Band promotion and online music marketing tips for every DIY band and musician

So, You Wanna Be a Rockstar? Infographic

CDBaby’s Ultimate YouTube Guide For Musicians

This looks pretty good. CDBaby is a great distribution platform for DIY musicians (CD’s as well as digital), and has great informational resources, too. They’ve just released this free guide to YouTube promotions, and I encourage everyone to take a look!

Onesheet now in beta


This looks cool — Onesheet. It’s a landing page (or portal) for your band that pulls in all your activity around the web into one….er, sheet.  It’s like for bands if you’re familiar with that service. Send your fans to your Onesheet page and they’ll have instant access to your uber web presence whether it’s Facebook, your Twitter feed, concert information from Reverbnation, etc., songs  from the Reverbnation player and others, photos, etc., etc.

After an easy setup, Onesheet updates  information automatically so there’s no maintenance required. So how does this fit in to a band’s online marketing strategy? If you’ve already got a website, most of the Onesheet information will be duplicated, but in today’s online world that’s not a bad thing.  As a band, you want as many links as possible popping up in the Search Engines — your Facebook page, Twitter feed, YouTube page, website and now, your Onesheet.

They’re in beta now but you can reserve your name. It’s free, register here.




So, You Wanna Be A Rockstar? (Infographic)

Our panel of band promotion experts went deep into the minds of musicians and the world they live in to find out what it’s really like to be in a band. In the handy Infographic below, you’ll find out — among other fascinating facts — what band members really think of each other, why they die and what they make. And guess what the most popular word in band names was at 2011 SXSW? Read on, rockers.

Add this Infographic to Your Website: Simply copy the code below and paste it into the HTML of your blog, website, or Static FBML box on Facebook.

Click to enlarge

Click to enlarge

Add this Infographic to Your Website: Simply copy the code below and paste it into the HTML of your blog, website, or Static FBML box on Facebook.

New — Band Guestbook

promote-your-bandf you’re a savvy band marketing guru, you’re always on the hunt for websites to drop a link on and leave some information about your band.  We’ve made it easy!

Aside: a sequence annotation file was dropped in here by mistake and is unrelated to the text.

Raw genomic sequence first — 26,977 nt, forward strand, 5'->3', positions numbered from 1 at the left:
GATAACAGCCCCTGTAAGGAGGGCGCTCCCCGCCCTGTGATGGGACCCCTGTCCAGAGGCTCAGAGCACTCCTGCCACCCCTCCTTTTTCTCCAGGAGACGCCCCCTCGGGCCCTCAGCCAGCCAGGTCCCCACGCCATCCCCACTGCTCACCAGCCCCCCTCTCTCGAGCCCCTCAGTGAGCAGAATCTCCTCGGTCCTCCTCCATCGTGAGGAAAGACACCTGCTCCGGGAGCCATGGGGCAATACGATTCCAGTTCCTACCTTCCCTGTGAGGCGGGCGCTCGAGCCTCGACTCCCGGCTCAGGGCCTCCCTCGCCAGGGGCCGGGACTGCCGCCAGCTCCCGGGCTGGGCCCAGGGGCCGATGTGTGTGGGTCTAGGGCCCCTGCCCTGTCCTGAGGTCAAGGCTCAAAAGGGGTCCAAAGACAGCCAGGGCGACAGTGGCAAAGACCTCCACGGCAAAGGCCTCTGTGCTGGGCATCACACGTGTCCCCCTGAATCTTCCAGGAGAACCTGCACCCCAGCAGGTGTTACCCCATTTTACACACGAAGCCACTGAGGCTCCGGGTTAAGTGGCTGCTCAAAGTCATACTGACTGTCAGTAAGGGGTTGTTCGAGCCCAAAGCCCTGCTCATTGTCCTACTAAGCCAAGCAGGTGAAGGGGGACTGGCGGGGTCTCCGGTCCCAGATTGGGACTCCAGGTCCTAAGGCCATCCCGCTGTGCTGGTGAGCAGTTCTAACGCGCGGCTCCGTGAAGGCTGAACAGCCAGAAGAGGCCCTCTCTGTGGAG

Head over to our guestbook page were we actually encourage you to self-promote, leave a link and otherwise spam the shit out of our beautiful site. Why? Because we love bands!  So get over there and tell us all about your fantastic lineup, what release you’ve got coming out, where you’re from and why we should love you.

Malcolm McLarens — genius or jerk?

I love reading about legendary music promoters, and how they did what they did. I came across this Malcolm McLarens obit, the infamous Sex Pistols manager . In it are some gems about the genesis of The Sex Pistols (lead signer auditions included Midge Ure, later of Ultravox fame –and Kevin Rowland, who became singer of the band-I-hate-most Dexy’s Midnight Runners), as well as the machinations and manipulations around his next 2 projects, Adam Ant and Bow Wow Wow. Did you know McLarens stole Adam’s “ants” and turned them into Bow Wow Wow? Me either.

McLarens had no shame about picking a sound and look for a band, then building everything around that theme.  “I used people like a sculptor sculpting clay” is how he put it. Bruised feelings and egos aside, you have to give the guy credit for vision and execution. And maybe he wasn’t quite so cold. In “Exit Through the Gift Shop”, that great Banksy film, the DVD extras feature part of Mr. Brainwash’s film “Life Remote Control”. There’s a taxi ride interview with MBW and McLarens where Malcolm expresses regret about Sid’s early demise. Or maybe he was just sad the money train ended too soon :)

What do you think? Was Malcolm McLarens a genius promoter or a shameless manipulator of popular culture?

Incredible Digital Resource Video

Some of you may be familiar with the (now famous) video from Peter Malkin titled “Mgmt. in the New Digital World”. If not, here it is for your education and enjoyment.

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MySpace Closing?